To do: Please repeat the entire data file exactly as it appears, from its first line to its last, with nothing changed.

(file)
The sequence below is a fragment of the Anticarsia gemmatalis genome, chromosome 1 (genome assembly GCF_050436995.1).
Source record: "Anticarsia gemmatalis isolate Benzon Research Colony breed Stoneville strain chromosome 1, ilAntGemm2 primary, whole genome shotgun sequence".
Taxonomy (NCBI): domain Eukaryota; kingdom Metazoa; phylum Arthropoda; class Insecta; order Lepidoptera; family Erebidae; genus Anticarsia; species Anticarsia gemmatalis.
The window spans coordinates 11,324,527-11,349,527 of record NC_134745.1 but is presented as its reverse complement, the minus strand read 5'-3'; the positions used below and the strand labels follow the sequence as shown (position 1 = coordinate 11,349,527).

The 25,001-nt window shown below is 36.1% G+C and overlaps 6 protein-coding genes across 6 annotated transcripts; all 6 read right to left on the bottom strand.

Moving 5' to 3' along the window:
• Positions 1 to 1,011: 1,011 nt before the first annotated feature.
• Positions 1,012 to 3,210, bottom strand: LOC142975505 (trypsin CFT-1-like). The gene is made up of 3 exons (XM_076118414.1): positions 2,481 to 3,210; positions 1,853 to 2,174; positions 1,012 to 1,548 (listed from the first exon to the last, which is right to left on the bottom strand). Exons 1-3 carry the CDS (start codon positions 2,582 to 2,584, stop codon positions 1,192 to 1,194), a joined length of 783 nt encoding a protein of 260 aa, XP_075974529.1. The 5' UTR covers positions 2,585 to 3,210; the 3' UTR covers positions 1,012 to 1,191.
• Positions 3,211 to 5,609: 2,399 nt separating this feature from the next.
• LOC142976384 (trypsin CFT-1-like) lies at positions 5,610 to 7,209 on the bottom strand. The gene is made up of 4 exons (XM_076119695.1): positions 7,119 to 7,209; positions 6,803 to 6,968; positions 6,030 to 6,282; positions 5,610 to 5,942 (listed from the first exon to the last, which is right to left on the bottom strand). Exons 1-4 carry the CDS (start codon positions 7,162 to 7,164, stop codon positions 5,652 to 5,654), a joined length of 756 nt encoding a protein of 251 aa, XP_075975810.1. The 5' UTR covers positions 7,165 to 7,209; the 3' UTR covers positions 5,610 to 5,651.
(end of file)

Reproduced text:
The sequence below is a fragment of the Anticarsia gemmatalis genome, chromosome 1 (genome assembly GCF_050436995.1).
Source record: "Anticarsia gemmatalis isolate Benzon Research Colony breed Stoneville strain chromosome 1, ilAntGemm2 primary, whole genome shotgun sequence".
Taxonomy (NCBI): domain Eukaryota; kingdom Metazoa; phylum Arthropoda; class Insecta; order Lepidoptera; family Erebidae; genus Anticarsia; species Anticarsia gemmatalis.
The window spans coordinates 11,324,527-11,349,527 of record NC_134745.1 but is presented as its reverse complement, the minus strand read 5'-3'; the positions used below and the strand labels follow the sequence as shown (position 1 = coordinate 11,349,527).

The 25,001-nt window shown below is 36.1% G+C and overlaps 6 protein-coding genes across 6 annotated transcripts; all 6 read right to left on the bottom strand.

Moving 5' to 3' along the window:
• Positions 1 to 1,011: 1,011 nt before the first annotated feature.
• Positions 1,012 to 3,210, bottom strand: LOC142975505 (trypsin CFT-1-like). The gene is made up of 3 exons (XM_076118414.1): positions 2,481 to 3,210; positions 1,853 to 2,174; positions 1,012 to 1,548 (listed from the first exon to the last, which is right to left on the bottom strand). Exons 1-3 carry the CDS (start codon positions 2,582 to 2,584, stop codon positions 1,192 to 1,194), a joined length of 783 nt encoding a protein of 260 aa, XP_075974529.1. The 5' UTR covers positions 2,585 to 3,210; the 3' UTR covers positions 1,012 to 1,191.
• Positions 3,211 to 5,609: 2,399 nt separating this feature from the next.
• LOC142976384 (trypsin CFT-1-like) lies at positions 5,610 to 7,209 on the bottom strand. The gene is made up of 4 exons (XM_076119695.1): positions 7,119 to 7,209; positions 6,803 to 6,968; positions 6,030 to 6,282; positions 5,610 to 5,942 (listed from the first exon to the last, which is right to left on the bottom strand). Exons 1-4 carry the CDS (start codon positions 7,162 to 7,164, stop codon positions 5,652 to 5,654), a joined length of 756 nt encoding a protein of 251 aa, XP_075975810.1. The 5' UTR covers positions 7,165 to 7,209; the 3' UTR covers positions 5,610 to 5,651.